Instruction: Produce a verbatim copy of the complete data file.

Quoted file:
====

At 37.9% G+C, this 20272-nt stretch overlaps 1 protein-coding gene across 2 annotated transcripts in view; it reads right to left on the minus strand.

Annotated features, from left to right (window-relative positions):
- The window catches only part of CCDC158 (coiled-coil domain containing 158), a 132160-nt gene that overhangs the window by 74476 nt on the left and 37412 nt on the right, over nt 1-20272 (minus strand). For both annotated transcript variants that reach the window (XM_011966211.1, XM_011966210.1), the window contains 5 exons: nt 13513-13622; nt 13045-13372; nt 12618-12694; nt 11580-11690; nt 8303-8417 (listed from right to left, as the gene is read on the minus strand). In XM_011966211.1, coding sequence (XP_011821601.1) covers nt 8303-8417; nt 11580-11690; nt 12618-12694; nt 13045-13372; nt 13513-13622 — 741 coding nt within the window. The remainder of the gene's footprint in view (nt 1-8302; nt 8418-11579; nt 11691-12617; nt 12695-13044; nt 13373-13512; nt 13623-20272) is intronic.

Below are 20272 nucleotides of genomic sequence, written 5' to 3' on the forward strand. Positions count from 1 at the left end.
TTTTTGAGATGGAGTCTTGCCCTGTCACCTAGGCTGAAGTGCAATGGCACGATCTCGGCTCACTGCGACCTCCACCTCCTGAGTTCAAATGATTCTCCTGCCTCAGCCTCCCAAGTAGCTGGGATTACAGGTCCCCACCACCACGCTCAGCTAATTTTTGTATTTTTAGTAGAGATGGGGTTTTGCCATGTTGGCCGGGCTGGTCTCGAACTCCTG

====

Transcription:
At 37.9% G+C, this 20272-nt stretch overlaps 1 protein-coding gene across 2 annotated transcripts in view; it reads right to left on the minus strand.

Annotated features, from left to right (window-relative positions):
- The window catches only part of CCDC158 (coiled-coil domain containing 158), a 132160-nt gene that overhangs the window by 74476 nt on the left and 37412 nt on the right, over nt 1-20272 (minus strand). For both annotated transcript variants that reach the window (XM_011966211.1, XM_011966210.1), the window contains 5 exons: nt 13513-13622; nt 13045-13372; nt 12618-12694; nt 11580-11690; nt 8303-8417 (listed from right to left, as the gene is read on the minus strand). In XM_011966211.1, coding sequence (XP_011821601.1) covers nt 8303-8417; nt 11580-11690; nt 12618-12694; nt 13045-13372; nt 13513-13622 — 741 coding nt within the window. The remainder of the gene's footprint in view (nt 1-8302; nt 8418-11579; nt 11691-12617; nt 12695-13044; nt 13373-13512; nt 13623-20272) is intronic.

Below are 20272 nucleotides of genomic sequence, written 5' to 3' on the forward strand. Positions count from 1 at the left end.
TTTTTGAGATGGAGTCTTGCCCTGTCACCTAGGCTGAAGTGCAATGGCACGATCTCGGCTCACTGCGACCTCCACCTCCTGAGTTCAAATGATTCTCCTGCCTCAGCCTCCCAAGTAGCTGGGATTACAGGTCCCCACCACCACGCTCAGCTAATTTTTGTATTTTTAGTAGAGATGGGGTTTTGCCATGTTGGCCGGGCTGGTCTCGAACTCCTG